It is truly ironic that the people who pick the food we eat are often hungry themselves. Extremely low wages, mobility, and other factors in farmworkers’ daily lives often mean there is little money available for food.
Rural isolation, limited transportation options, and bad weather impede farmworkers’ ability to put nutritious food on their own tables. While there is no national data on farmworkers’ food insecurity and hunger, regional studies in Colorado, North Carolina, and Texas have estimated food insecurity rates of almost 50 per cent.
While farmworkers are underrepresented in participation in most federal assistance programs (as compared to their eligibility), farmworkers participate in the Supplemental Nutrition Assistance Program (SNAP), formerly known as the Food Stamp Program, at a higher rate than other federal programs. Farmworker women and infants also often participate in the Special Supplemental Food Program for Women, Infants, and Children (WIC).
For an excellent portrait of the poverty and nutritional challenges migrant farmworkers and their families face, see this piece in The New York Times.
Migrant Children in School
Migrant children and youth who are identified by a migrant education program or federal education program director are entitled to receive free school lunches, breakfasts, and snacks with no application form. For information on migrant children and the free or reduced price school meal programs click here.
School Breakfast for Migrant Children
Unfortunately, far fewer children receive breakfast than are eligible for this important meal. Even in areas where students are receiving lunch, fewer children are participating in breakfast programs than should be benefiting from a free breakfast. In some schools, only lunch is provided and breakfast is not.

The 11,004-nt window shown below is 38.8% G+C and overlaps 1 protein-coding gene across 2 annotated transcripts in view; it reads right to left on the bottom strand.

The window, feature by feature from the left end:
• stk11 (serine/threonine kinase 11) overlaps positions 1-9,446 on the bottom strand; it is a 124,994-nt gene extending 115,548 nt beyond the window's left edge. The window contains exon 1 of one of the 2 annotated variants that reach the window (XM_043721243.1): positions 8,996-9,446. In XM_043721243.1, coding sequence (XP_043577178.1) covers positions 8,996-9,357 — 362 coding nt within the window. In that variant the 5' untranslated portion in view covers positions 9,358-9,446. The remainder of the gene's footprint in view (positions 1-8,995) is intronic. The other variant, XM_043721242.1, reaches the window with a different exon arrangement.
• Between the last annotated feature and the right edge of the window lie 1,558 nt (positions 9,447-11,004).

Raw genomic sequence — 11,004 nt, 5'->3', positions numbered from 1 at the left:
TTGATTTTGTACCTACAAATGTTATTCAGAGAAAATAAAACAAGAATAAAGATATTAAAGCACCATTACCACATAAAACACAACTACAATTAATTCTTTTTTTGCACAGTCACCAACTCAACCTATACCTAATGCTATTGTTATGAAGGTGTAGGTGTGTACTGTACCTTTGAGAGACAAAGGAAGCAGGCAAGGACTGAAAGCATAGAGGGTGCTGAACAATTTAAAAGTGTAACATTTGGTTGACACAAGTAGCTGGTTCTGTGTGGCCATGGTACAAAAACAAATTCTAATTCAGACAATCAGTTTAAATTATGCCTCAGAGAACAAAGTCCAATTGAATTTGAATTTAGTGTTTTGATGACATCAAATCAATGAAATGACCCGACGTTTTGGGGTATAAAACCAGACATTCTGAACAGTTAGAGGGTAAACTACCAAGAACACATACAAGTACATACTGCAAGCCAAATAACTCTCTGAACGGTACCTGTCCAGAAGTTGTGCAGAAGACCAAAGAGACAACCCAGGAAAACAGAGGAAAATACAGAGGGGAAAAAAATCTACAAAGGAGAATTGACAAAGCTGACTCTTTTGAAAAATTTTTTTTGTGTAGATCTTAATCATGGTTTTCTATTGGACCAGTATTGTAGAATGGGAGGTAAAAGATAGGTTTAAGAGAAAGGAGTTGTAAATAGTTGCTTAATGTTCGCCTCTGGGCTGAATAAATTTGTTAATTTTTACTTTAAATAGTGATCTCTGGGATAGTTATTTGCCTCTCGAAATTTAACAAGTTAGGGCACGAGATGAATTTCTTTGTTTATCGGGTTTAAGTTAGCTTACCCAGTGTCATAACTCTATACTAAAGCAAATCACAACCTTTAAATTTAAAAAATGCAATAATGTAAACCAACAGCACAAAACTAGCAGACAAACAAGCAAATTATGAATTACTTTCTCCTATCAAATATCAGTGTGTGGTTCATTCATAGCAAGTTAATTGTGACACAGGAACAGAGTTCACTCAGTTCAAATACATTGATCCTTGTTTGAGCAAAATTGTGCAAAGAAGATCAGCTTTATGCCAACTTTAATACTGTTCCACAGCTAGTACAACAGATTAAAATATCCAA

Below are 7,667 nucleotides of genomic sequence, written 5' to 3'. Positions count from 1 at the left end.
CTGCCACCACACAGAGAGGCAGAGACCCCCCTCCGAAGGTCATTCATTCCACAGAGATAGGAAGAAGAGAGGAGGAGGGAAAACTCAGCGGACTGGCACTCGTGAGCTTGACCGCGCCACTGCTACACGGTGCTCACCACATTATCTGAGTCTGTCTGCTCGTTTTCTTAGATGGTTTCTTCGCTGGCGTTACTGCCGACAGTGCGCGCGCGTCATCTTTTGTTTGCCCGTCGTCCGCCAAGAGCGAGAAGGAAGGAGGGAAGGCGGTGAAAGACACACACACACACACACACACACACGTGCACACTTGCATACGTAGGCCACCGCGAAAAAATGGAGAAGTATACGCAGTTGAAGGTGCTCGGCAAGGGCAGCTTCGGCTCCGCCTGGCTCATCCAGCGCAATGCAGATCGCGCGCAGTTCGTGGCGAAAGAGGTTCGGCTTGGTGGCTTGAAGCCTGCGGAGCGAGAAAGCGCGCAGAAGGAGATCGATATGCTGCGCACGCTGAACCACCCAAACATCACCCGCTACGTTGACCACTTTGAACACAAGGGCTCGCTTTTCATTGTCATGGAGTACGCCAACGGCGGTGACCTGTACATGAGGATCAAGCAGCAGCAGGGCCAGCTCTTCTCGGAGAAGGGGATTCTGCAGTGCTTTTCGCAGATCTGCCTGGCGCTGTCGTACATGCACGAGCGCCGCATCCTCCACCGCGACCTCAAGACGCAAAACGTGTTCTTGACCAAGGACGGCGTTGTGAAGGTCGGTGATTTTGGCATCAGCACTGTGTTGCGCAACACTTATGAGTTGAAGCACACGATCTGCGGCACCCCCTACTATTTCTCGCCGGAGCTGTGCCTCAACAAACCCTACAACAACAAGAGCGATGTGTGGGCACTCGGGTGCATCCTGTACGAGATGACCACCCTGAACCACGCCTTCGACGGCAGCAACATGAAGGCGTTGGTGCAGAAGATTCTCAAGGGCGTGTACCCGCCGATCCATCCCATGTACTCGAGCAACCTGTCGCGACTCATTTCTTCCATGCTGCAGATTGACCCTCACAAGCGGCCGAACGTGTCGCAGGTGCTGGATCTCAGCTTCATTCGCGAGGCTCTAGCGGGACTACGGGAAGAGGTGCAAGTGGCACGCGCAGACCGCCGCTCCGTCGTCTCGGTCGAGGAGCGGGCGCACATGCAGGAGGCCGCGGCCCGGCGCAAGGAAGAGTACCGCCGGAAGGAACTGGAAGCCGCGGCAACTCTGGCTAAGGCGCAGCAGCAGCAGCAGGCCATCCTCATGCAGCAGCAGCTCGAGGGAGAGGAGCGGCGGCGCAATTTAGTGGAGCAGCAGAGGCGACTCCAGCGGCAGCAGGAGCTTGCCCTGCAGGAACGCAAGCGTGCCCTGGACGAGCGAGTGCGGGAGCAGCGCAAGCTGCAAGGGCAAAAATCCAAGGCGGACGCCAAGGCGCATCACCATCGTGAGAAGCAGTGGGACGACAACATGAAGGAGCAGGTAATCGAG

School Breakfasts for Migrant Children: Increasing Participation in the School Breakfast Program for the Children of Migrant Farmworkers outlines ways to utilize the School Breakfast Program. Migrant Education Programs can advocate for school breakfasts and, equally important, advocate for school breakfast implementation that works for migrant children. Click here for a PDF copy.
Other Federal Nutrition Programs Available to Migrant Children
There are a variety of other food and nutrition programs which have been designed to reduce access barriers for migrant children and youth. These often-underutilized programs include:
The Summer Food Service Program (SFSP) which provides meals during summer months
The Child and Adult Care Food Program (CACFP) which provides after-school snacks as well as meals in childcare centers
For MLAP’s guide, Increasing Access to Food and Nutrition for Migrant Children: Select Federal Food Programs for the Children of Migrant Farmworkers, on how federal nutrition programs can be of use to Migrant Education Programs and others, click here.
Access to School Meals by Those Not Proficient in English
A very important advocacy priority for MLAP is ensuring access to school meals and other food and nutrition programs by those not proficient in English.
Federal law requires that all schools provide school meals application instructions and the application itself in the language of the parent for all parents not proficient in English. Alternatively, the instructions and applications must be fully explained to those not proficient in English and assistance be provided.
To assist in this process, the U.S. Department of Agriculture (USDA) has translated both the program instructions and the application into 49 languages. Click here to go to the USDA website listing these translations.
As part of its advocacy in this area, MLAP has provided leadership on these issues through the Consortium on LEP Issues and has participated in advocacy before the U.S. Department of Agriculture regarding these issues.
In the summer of 2012, MLAP Emerson Hunger Fellow Kate Callahan co-wrote a document regarding Promising Practices by school districts which provided access to school meals by those not fluent in English. This publication, a joint venture with the Center on Budget and Policy Priorities and the Food Research and Action Center, is based on a survey of local school districts conducted in the spring of 2012. It can be found here.